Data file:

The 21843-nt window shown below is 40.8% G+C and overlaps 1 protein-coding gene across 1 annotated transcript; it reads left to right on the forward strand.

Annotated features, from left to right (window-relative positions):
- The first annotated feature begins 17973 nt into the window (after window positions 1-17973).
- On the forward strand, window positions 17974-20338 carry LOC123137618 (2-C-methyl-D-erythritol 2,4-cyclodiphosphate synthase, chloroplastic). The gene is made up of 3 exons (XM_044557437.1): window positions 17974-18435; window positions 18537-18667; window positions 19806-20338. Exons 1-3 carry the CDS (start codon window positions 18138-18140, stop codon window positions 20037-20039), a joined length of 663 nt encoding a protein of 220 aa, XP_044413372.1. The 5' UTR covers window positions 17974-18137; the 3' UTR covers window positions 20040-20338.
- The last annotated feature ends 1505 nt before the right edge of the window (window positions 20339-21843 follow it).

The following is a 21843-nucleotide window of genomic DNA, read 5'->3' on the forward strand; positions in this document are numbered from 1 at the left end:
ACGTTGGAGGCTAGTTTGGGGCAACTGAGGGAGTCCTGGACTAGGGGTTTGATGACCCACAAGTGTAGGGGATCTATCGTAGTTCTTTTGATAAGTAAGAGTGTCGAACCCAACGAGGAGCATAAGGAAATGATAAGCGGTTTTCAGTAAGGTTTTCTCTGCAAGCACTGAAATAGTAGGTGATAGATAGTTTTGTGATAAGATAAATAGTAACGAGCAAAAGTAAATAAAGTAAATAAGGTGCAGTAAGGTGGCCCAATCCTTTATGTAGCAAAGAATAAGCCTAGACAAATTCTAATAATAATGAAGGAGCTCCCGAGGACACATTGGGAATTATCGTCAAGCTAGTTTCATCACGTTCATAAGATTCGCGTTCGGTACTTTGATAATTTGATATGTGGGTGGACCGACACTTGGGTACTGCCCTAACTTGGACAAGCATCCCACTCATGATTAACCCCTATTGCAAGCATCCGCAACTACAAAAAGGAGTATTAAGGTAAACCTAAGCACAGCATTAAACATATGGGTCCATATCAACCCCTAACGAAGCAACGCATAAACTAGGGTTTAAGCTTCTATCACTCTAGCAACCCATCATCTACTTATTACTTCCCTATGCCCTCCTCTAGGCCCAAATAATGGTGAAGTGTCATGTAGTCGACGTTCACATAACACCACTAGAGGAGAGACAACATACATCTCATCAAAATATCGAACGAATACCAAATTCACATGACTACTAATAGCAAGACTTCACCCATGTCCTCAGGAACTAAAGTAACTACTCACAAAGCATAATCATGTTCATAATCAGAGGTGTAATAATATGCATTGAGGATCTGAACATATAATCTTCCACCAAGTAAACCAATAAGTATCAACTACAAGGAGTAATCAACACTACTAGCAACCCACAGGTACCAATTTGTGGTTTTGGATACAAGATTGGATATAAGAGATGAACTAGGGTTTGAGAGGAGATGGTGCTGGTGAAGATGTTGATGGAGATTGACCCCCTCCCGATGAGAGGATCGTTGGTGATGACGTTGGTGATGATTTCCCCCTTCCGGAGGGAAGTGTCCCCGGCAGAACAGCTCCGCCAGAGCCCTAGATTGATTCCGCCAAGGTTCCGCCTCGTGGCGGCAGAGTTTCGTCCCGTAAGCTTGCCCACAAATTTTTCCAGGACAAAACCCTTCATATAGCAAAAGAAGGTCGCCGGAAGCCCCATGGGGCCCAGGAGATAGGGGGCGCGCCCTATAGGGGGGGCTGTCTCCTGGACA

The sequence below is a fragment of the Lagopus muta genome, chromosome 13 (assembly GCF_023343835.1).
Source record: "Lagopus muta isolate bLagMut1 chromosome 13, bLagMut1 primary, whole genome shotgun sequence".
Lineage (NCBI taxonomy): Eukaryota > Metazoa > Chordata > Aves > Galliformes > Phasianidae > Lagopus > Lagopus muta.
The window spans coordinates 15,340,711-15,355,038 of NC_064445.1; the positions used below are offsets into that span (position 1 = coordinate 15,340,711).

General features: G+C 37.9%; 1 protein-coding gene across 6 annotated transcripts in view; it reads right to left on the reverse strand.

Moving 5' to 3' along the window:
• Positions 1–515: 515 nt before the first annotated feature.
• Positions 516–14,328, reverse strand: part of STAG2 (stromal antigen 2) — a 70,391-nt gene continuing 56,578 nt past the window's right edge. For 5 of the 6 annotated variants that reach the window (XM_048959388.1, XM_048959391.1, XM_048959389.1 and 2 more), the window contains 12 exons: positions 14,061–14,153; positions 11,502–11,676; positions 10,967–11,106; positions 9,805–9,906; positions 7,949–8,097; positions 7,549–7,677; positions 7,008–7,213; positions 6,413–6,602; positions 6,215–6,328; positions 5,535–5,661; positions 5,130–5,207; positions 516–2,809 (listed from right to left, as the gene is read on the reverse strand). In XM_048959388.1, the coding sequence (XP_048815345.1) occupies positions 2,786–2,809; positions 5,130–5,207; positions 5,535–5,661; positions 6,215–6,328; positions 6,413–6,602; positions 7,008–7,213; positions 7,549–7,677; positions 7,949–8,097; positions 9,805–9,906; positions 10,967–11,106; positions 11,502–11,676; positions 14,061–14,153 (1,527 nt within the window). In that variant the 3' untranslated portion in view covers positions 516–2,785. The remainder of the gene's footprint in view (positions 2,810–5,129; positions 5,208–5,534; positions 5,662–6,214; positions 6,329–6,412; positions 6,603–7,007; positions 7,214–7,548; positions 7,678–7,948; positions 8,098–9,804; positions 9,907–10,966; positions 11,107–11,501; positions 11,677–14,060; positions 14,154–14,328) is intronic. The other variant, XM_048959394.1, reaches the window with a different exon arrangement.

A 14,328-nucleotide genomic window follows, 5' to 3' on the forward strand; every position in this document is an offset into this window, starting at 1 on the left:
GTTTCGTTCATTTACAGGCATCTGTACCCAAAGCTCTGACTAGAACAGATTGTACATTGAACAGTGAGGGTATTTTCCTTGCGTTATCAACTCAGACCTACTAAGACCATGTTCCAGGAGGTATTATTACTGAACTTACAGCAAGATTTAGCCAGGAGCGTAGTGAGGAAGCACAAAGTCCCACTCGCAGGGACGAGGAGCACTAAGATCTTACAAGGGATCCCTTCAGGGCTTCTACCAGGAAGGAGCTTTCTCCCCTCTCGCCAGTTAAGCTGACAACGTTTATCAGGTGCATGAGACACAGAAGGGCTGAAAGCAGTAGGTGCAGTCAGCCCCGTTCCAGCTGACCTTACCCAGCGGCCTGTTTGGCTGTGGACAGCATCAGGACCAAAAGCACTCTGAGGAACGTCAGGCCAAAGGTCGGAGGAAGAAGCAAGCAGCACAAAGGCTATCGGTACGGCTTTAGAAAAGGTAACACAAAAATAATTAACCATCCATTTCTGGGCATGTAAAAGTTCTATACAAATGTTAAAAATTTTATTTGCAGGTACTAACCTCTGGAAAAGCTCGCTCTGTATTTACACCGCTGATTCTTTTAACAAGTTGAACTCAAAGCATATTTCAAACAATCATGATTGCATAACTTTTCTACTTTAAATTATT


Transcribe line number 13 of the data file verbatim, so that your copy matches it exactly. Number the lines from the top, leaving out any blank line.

Moving 5' to 3' along the window: